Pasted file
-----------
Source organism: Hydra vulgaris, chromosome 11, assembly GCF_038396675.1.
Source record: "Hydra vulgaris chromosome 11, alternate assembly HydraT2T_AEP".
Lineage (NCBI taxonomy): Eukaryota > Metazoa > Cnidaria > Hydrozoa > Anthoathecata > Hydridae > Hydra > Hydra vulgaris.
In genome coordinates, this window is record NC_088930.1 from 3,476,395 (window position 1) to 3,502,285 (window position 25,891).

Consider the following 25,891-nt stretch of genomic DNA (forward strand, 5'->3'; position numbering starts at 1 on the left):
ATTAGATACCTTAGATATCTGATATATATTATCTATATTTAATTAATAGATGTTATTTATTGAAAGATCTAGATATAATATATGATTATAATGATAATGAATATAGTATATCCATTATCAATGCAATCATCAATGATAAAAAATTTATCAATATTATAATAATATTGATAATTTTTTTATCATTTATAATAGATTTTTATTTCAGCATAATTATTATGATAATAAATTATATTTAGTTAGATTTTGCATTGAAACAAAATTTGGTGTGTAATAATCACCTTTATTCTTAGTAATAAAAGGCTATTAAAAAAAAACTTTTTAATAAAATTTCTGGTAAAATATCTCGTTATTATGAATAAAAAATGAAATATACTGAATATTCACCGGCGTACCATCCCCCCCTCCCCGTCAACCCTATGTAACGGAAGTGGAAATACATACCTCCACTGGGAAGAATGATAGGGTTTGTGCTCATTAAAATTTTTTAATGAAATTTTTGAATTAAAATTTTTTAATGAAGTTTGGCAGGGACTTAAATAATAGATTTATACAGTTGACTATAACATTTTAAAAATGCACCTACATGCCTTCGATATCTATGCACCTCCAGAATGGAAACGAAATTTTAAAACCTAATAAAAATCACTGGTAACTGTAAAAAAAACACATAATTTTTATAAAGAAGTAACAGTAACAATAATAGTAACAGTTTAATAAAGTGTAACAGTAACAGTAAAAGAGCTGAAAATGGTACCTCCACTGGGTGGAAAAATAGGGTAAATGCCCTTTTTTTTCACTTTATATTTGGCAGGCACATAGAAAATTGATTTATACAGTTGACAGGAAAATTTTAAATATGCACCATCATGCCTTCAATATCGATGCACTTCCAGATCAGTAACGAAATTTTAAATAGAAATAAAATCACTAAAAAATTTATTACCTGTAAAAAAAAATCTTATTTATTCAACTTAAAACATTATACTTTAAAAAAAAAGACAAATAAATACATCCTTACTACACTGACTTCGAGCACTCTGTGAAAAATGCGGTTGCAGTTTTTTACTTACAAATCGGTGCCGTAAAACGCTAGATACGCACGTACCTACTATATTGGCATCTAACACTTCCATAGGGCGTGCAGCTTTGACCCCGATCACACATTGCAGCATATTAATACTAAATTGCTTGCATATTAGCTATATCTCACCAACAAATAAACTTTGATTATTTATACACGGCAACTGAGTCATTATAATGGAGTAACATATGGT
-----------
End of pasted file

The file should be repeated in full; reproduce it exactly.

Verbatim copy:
Source organism: Hydra vulgaris, chromosome 11, assembly GCF_038396675.1.
Source record: "Hydra vulgaris chromosome 11, alternate assembly HydraT2T_AEP".
Lineage (NCBI taxonomy): Eukaryota > Metazoa > Cnidaria > Hydrozoa > Anthoathecata > Hydridae > Hydra > Hydra vulgaris.
In genome coordinates, this window is record NC_088930.1 from 3,476,395 (window position 1) to 3,502,285 (window position 25,891).

Consider the following 25,891-nt stretch of genomic DNA (forward strand, 5'->3'; position numbering starts at 1 on the left):
ATTAGATACCTTAGATATCTGATATATATTATCTATATTTAATTAATAGATGTTATTTATTGAAAGATCTAGATATAATATATGATTATAATGATAATGAATATAGTATATCCATTATCAATGCAATCATCAATGATAAAAAATTTATCAATATTATAATAATATTGATAATTTTTTTATCATTTATAATAGATTTTTATTTCAGCATAATTATTATGATAATAAATTATATTTAGTTAGATTTTGCATTGAAACAAAATTTGGTGTGTAATAATCACCTTTATTCTTAGTAATAAAAGGCTATTAAAAAAAAACTTTTTAATAAAATTTCTGGTAAAATATCTCGTTATTATGAATAAAAAATGAAATATACTGAATATTCACCGGCGTACCATCCCCCCCTCCCCGTCAACCCTATGTAACGGAAGTGGAAATACATACCTCCACTGGGAAGAATGATAGGGTTTGTGCTCATTAAAATTTTTTAATGAAATTTTTGAATTAAAATTTTTTAATGAAGTTTGGCAGGGACTTAAATAATAGATTTATACAGTTGACTATAACATTTTAAAAATGCACCTACATGCCTTCGATATCTATGCACCTCCAGAATGGAAACGAAATTTTAAAACCTAATAAAAATCACTGGTAACTGTAAAAAAAACACATAATTTTTATAAAGAAGTAACAGTAACAATAATAGTAACAGTTTAATAAAGTGTAACAGTAACAGTAAAAGAGCTGAAAATGGTACCTCCACTGGGTGGAAAAATAGGGTAAATGCCCTTTTTTTTCACTTTATATTTGGCAGGCACATAGAAAATTGATTTATACAGTTGACAGGAAAATTTTAAATATGCACCATCATGCCTTCAATATCGATGCACTTCCAGATCAGTAACGAAATTTTAAATAGAAATAAAATCACTAAAAAATTTATTACCTGTAAAAAAAAATCTTATTTATTCAACTTAAAACATTATACTTTAAAAAAAAAGACAAATAAATACATCCTTACTACACTGACTTCGAGCACTCTGTGAAAAATGCGGTTGCAGTTTTTTACTTACAAATCGGTGCCGTAAAACGCTAGATACGCACGTACCTACTATATTGGCATCTAACACTTCCATAGGGCGTGCAGCTTTGACCCCGATCACACATTGCAGCATATTAATACTAAATTGCTTGCATATTAGCTATATCTCACCAACAAATAAACTTTGATTATTTATACACGGCAACTGAGTCATTATAATGGAGTAACATATGGT